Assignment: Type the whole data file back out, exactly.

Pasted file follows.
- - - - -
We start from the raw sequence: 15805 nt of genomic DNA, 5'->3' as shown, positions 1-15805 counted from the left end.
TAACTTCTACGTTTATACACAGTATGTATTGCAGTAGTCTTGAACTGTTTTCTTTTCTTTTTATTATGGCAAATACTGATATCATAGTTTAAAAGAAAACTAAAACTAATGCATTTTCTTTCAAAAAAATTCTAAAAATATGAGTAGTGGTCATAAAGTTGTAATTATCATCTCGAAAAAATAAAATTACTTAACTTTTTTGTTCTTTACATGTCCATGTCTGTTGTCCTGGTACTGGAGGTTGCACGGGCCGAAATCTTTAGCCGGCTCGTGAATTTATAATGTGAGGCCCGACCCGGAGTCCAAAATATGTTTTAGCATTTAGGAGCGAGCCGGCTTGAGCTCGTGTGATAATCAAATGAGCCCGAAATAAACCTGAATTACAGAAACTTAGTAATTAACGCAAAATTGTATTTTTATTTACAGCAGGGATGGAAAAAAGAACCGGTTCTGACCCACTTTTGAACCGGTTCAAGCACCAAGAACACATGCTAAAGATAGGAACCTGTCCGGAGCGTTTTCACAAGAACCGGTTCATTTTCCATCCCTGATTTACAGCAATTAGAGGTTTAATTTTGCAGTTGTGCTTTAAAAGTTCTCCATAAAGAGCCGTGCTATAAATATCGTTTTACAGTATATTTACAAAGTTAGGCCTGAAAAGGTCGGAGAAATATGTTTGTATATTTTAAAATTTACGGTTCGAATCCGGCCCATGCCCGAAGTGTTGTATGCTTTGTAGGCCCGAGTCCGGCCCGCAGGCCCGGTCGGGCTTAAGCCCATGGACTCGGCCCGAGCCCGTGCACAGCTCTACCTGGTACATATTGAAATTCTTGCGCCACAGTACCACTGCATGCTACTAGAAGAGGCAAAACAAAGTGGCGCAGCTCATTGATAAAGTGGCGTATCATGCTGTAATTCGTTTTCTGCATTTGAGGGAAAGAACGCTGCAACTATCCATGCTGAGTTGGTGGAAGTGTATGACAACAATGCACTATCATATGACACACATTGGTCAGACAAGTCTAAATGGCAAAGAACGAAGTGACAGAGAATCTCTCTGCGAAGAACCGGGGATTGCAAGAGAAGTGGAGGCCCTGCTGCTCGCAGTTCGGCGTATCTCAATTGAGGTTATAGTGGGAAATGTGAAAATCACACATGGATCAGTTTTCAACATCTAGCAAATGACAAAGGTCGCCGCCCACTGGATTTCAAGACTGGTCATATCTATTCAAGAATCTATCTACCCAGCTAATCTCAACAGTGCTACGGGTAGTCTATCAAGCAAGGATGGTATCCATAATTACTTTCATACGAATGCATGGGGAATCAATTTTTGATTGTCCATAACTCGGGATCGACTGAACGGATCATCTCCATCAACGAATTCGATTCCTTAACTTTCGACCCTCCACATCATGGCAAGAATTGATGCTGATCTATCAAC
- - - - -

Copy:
We start from the raw sequence: 15805 nt of genomic DNA, 5'->3' as shown, positions 1-15805 counted from the left end.
TAACTTCTACGTTTATACACAGTATGTATTGCAGTAGTCTTGAACTGTTTTCTTTTCTTTTTATTATGGCAAATACTGATATCATAGTTTAAAAGAAAACTAAAACTAATGCATTTTCTTTCAAAAAAATTCTAAAAATATGAGTAGTGGTCATAAAGTTGTAATTATCATCTCGAAAAAATAAAATTACTTAACTTTTTTGTTCTTTACATGTCCATGTCTGTTGTCCTGGTACTGGAGGTTGCACGGGCCGAAATCTTTAGCCGGCTCGTGAATTTATAATGTGAGGCCCGACCCGGAGTCCAAAATATGTTTTAGCATTTAGGAGCGAGCCGGCTTGAGCTCGTGTGATAATCAAATGAGCCCGAAATAAACCTGAATTACAGAAACTTAGTAATTAACGCAAAATTGTATTTTTATTTACAGCAGGGATGGAAAAAAGAACCGGTTCTGACCCACTTTTGAACCGGTTCAAGCACCAAGAACACATGCTAAAGATAGGAACCTGTCCGGAGCGTTTTCACAAGAACCGGTTCATTTTCCATCCCTGATTTACAGCAATTAGAGGTTTAATTTTGCAGTTGTGCTTTAAAAGTTCTCCATAAAGAGCCGTGCTATAAATATCGTTTTACAGTATATTTACAAAGTTAGGCCTGAAAAGGTCGGAGAAATATGTTTGTATATTTTAAAATTTACGGTTCGAATCCGGCCCATGCCCGAAGTGTTGTATGCTTTGTAGGCCCGAGTCCGGCCCGCAGGCCCGGTCGGGCTTAAGCCCATGGACTCGGCCCGAGCCCGTGCACAGCTCTACCTGGTACATATTGAAATTCTTGCGCCACAGTACCACTGCATGCTACTAGAAGAGGCAAAACAAAGTGGCGCAGCTCATTGATAAAGTGGCGTATCATGCTGTAATTCGTTTTCTGCATTTGAGGGAAAGAACGCTGCAACTATCCATGCTGAGTTGGTGGAAGTGTATGACAACAATGCACTATCATATGACACACATTGGTCAGACAAGTCTAAATGGCAAAGAACGAAGTGACAGAGAATCTCTCTGCGAAGAACCGGGGATTGCAAGAGAAGTGGAGGCCCTGCTGCTCGCAGTTCGGCGTATCTCAATTGAGGTTATAGTGGGAAATGTGAAAATCACACATGGATCAGTTTTCAACATCTAGCAAATGACAAAGGTCGCCGCCCACTGGATTTCAAGACTGGTCATATCTATTCAAGAATCTATCTACCCAGCTAATCTCAACAGTGCTACGGGTAGTCTATCAAGCAAGGATGGTATCCATAATTACTTTCATACGAATGCATGGGGAATCAATTTTTGATTGTCCATAACTCGGGATCGACTGAACGGATCATCTCCATCAACGAATTCGATTCCTTAACTTTCGACCCTCCACATCATGGCAAGAATTGATGCTGATCTATCAAC